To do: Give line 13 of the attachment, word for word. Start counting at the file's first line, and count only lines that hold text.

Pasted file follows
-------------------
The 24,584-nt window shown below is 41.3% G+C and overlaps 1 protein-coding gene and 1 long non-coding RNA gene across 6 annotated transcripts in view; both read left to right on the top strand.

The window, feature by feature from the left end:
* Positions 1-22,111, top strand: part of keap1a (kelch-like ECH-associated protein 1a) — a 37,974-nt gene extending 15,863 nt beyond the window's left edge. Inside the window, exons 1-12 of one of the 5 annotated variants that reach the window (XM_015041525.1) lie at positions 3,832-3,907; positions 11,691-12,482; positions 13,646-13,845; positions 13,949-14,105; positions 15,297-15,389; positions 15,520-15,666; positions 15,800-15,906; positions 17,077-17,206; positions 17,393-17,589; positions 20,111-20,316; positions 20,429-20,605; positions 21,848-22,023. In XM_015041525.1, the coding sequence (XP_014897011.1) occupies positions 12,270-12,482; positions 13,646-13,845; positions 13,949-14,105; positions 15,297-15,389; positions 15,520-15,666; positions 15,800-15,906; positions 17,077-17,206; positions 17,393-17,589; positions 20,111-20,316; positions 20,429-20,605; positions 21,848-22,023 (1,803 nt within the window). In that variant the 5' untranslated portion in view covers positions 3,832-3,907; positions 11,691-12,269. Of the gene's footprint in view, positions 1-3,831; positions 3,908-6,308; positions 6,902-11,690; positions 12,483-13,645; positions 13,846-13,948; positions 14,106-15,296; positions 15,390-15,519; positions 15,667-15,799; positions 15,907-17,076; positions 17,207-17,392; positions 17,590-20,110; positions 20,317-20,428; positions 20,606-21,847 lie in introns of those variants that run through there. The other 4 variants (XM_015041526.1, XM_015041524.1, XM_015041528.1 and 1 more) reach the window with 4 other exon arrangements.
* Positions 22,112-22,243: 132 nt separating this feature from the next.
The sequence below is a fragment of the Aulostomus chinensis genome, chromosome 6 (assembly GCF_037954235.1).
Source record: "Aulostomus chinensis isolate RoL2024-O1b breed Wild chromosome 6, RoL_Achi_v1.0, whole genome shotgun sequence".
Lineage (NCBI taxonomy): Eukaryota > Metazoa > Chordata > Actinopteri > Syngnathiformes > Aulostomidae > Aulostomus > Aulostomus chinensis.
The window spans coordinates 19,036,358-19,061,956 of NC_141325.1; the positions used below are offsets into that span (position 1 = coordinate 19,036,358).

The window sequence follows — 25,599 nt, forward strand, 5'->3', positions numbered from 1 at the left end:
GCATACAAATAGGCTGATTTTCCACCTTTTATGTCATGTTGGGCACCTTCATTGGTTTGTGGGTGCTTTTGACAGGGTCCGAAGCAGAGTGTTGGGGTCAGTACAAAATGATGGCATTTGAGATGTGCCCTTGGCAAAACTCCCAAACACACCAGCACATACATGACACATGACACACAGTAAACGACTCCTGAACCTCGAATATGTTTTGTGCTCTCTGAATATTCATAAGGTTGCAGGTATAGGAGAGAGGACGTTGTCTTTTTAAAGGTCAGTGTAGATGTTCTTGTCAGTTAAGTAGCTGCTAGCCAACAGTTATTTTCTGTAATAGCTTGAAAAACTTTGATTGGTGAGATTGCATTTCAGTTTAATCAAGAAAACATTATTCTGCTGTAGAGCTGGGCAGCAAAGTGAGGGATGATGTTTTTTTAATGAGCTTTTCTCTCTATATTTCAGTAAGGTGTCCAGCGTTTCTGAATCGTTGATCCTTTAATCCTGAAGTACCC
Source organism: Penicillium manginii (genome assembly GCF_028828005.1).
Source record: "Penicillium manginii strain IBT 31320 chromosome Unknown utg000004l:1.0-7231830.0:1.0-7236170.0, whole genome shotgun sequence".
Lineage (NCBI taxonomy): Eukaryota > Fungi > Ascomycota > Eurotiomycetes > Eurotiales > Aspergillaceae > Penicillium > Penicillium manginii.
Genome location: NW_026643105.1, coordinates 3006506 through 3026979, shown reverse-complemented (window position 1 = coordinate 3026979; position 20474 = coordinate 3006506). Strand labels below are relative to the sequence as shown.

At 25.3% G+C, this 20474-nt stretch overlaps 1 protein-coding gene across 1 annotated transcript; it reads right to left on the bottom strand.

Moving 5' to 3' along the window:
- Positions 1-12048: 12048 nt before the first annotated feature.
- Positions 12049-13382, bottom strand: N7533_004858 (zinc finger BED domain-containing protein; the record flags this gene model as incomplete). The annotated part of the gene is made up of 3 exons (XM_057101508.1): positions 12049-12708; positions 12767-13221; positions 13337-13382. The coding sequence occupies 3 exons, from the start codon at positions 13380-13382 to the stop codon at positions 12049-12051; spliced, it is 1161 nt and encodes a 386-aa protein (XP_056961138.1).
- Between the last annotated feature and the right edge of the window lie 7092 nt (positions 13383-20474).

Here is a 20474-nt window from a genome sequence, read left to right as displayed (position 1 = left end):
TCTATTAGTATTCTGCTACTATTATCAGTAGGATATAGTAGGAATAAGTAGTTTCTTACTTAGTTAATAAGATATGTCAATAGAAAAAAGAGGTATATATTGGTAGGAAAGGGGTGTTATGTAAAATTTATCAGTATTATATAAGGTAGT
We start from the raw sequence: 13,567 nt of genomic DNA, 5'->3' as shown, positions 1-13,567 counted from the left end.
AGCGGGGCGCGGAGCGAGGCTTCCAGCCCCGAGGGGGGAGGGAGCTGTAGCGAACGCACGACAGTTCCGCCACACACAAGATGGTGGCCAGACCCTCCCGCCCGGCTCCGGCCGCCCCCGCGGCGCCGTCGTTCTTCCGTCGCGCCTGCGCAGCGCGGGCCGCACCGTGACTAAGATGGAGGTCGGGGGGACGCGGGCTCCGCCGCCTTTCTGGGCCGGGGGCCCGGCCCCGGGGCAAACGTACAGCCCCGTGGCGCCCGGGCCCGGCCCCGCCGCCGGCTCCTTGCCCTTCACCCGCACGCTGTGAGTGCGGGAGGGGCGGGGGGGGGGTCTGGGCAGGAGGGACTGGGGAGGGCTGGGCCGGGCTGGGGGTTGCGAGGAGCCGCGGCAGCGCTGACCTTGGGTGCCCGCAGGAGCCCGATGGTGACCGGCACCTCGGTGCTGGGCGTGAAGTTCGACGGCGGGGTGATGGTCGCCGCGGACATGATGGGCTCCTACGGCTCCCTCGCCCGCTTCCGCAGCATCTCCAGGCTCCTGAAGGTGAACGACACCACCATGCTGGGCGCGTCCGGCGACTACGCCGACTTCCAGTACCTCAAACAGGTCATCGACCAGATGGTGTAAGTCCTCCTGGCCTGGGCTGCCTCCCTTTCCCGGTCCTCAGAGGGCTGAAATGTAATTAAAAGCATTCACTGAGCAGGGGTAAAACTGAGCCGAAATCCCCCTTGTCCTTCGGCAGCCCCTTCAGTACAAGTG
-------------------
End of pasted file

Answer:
Lineage (NCBI taxonomy): Eukaryota > Fungi > Ascomycota > Eurotiomycetes > Eurotiales > Aspergillaceae > Penicillium > Penicillium manginii.